You’re already familiar with what I’m talking about. You know, the generic animation merchandise offered by just about every independent creator and small studio out there. The T-shirts, hoodies, mousepads (do people even buy those any more?), mugs, etc. etc. with a logo/character/catchphrase emblazoned across the front in glorious, exalted fashion. They’re a dime a dozen, and are worth about just as much. So why do so many creators continue to flog them ? How can they move ahead to things that will sell better?
When we talk about animated content (films, Tv shows, etc.) unless we’re being specific, we’re not just talking about the actual animation but the entire entertainment package. Today though, we are being specific, because, as great as the current crop of animated TV shows are, the actual ‘animation’ part leaves a bit to be desired.
OK, all jokes aside, Microsoft has been making a big push of it’s Internet Explorer browser as of late for no particular reason other than it can. While it’s running TV commercials here in the US aimed at convincing consumers that IE really is a better browser, over in Asia, it’s taking a different tack and given it a mascot instead.
Kids (particularly those in developed countries) love to watch TV. Those in the US lead the way with kids watching an average of 35 hours a week! Two articles are relevant to this trait that are discussed here today.
Has it been a whole week since CTN already? Why yes, yes it has. Here’s some week links that accumulated in the meantime.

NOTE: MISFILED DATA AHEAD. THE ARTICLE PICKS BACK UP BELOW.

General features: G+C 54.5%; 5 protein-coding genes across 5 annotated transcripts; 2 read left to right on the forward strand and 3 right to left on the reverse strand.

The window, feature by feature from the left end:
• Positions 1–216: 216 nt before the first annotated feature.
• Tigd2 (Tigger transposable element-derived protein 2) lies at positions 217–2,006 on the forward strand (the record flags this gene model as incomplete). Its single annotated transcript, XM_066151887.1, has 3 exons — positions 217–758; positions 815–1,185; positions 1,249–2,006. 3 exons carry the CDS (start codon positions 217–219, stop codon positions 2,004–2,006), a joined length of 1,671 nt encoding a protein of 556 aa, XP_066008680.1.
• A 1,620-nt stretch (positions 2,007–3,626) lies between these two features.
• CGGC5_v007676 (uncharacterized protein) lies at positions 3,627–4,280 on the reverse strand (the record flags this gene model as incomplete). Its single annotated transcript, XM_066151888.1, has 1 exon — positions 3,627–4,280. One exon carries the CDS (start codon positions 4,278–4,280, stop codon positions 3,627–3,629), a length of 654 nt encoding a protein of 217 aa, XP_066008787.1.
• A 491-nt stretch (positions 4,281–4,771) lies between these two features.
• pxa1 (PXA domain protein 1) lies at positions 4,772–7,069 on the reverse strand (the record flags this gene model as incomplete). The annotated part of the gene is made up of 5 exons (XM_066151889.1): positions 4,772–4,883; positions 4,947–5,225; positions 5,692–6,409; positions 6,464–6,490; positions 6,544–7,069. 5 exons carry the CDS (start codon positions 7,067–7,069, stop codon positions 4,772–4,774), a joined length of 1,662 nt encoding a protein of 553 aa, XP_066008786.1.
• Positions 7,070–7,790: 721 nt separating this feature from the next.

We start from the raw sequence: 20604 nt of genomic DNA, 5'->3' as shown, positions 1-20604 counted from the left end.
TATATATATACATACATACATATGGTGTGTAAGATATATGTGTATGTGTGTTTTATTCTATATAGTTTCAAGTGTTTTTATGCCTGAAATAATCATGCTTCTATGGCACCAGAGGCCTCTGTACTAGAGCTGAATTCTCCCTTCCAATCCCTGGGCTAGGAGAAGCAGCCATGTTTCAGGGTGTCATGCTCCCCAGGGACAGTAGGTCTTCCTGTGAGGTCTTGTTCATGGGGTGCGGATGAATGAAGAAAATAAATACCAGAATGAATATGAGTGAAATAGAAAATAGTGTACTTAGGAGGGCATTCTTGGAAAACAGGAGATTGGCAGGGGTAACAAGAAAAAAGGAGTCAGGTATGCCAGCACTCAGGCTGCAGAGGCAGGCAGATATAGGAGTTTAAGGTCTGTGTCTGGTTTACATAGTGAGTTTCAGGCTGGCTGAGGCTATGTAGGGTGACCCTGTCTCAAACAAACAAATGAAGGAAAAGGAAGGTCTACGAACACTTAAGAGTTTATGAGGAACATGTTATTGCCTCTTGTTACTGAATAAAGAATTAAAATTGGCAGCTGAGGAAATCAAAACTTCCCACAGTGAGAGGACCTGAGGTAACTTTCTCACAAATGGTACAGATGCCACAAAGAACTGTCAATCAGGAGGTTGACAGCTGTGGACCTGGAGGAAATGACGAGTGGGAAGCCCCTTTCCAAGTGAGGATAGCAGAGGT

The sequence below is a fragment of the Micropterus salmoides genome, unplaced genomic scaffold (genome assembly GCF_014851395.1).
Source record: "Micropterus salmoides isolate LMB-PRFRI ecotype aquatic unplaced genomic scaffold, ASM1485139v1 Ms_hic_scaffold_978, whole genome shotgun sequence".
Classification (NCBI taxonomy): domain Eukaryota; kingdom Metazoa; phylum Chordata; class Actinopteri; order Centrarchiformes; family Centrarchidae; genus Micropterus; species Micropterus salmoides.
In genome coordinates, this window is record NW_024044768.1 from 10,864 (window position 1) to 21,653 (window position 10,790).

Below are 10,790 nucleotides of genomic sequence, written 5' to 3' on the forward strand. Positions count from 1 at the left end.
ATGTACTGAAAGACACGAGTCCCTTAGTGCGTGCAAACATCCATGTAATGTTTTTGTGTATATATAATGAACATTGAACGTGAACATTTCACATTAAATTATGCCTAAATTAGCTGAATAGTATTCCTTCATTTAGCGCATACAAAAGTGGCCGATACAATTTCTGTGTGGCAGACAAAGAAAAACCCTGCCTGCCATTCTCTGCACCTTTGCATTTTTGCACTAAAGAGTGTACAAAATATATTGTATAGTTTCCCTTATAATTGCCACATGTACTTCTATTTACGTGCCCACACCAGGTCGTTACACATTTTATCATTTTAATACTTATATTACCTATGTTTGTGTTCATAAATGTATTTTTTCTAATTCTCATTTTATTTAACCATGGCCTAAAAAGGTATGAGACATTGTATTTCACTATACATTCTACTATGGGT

Oh dear, we appear to have come much closer to the end of days as far as animators and storyboard artists are concerned. A company called Plotagon has released an eponymous software program that can create animated content from a written script. Is animating as a career doomed???
Related to yesterday’s post, my presence in the Los Angeles area for the 2013 CTN Expo did not go unnoticed. Chris Ledesma sniffed that I was in town and arranged for me to attend one of the music recording sessions for the Simpsons.
Reviews are a rare thing here on the blog, and that’s partly because I haven’t had time to review things properly this past year but also because I’m neither a poet or a truly objective person when it comes to animation.
That said, events are bit different from films and TV shows. This year I was privileged to attend the 2013 Creative Talent Network Animation Expo, otherwise known as CTNx in Burbank, California.
It’s a long-held tradition that fan-art is one of those things that’s just going to happen whether a studio like it or not. From the professional to the downright weird, fans love to show their love and passion for something by making their own version of it. Apparently, that no includes replicating an entire episode, but what kind of copyright questions does this throw up?
A while back, I attended the first-rate comic event that is the Small Press Expo (SPX) here in Maryland. It was a blast of a time even if I had to literally run around every single table and still manage to miss Alissa Harris in the process. Afterward, I wrote this blog post analysing why certain comics that I saw and/or read on the day and later were worthy of being animated. Here’s one I missed
Voice acting is one of the more mysterious parts of the animation production process and while luminaries like Mel Blanc managed to garner a high degree of public awareness, there is a legion of talented actors working away behind the microphone that most members of the public would never recognise. One of them, John DiMaggio, decided to change that and went about creating the documentary ‘I Know That Voice’ to highlight the job and the players that take part.